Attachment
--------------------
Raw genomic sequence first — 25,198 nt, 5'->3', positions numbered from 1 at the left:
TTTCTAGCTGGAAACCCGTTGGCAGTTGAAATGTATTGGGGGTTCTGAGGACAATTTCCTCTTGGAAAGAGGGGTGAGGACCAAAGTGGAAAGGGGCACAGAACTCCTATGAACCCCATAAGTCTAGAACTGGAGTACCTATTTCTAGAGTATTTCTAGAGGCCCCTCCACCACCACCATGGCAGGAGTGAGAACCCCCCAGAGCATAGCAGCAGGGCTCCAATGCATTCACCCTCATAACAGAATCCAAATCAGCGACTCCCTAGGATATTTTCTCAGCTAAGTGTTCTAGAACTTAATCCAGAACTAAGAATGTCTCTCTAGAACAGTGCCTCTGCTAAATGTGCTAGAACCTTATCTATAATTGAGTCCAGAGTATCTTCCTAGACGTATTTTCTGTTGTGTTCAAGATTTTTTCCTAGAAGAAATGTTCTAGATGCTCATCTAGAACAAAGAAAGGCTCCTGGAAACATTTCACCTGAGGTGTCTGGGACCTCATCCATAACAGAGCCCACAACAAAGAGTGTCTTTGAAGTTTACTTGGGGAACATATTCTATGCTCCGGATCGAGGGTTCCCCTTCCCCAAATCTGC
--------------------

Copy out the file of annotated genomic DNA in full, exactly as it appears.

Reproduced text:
Raw genomic sequence first — 25,198 nt, 5'->3', positions numbered from 1 at the left:
TTTCTAGCTGGAAACCCGTTGGCAGTTGAAATGTATTGGGGGTTCTGAGGACAATTTCCTCTTGGAAAGAGGGGTGAGGACCAAAGTGGAAAGGGGCACAGAACTCCTATGAACCCCATAAGTCTAGAACTGGAGTACCTATTTCTAGAGTATTTCTAGAGGCCCCTCCACCACCACCATGGCAGGAGTGAGAACCCCCCAGAGCATAGCAGCAGGGCTCCAATGCATTCACCCTCATAACAGAATCCAAATCAGCGACTCCCTAGGATATTTTCTCAGCTAAGTGTTCTAGAACTTAATCCAGAACTAAGAATGTCTCTCTAGAACAGTGCCTCTGCTAAATGTGCTAGAACCTTATCTATAATTGAGTCCAGAGTATCTTCCTAGACGTATTTTCTGTTGTGTTCAAGATTTTTTCCTAGAAGAAATGTTCTAGATGCTCATCTAGAACAAAGAAAGGCTCCTGGAAACATTTCACCTGAGGTGTCTGGGACCTCATCCATAACAGAGCCCACAACAAAGAGTGTCTTTGAAGTTTACTTGGGGAACATATTCTATGCTCCGGATCGAGGGTTCCCCTTCCCCAAATCTGC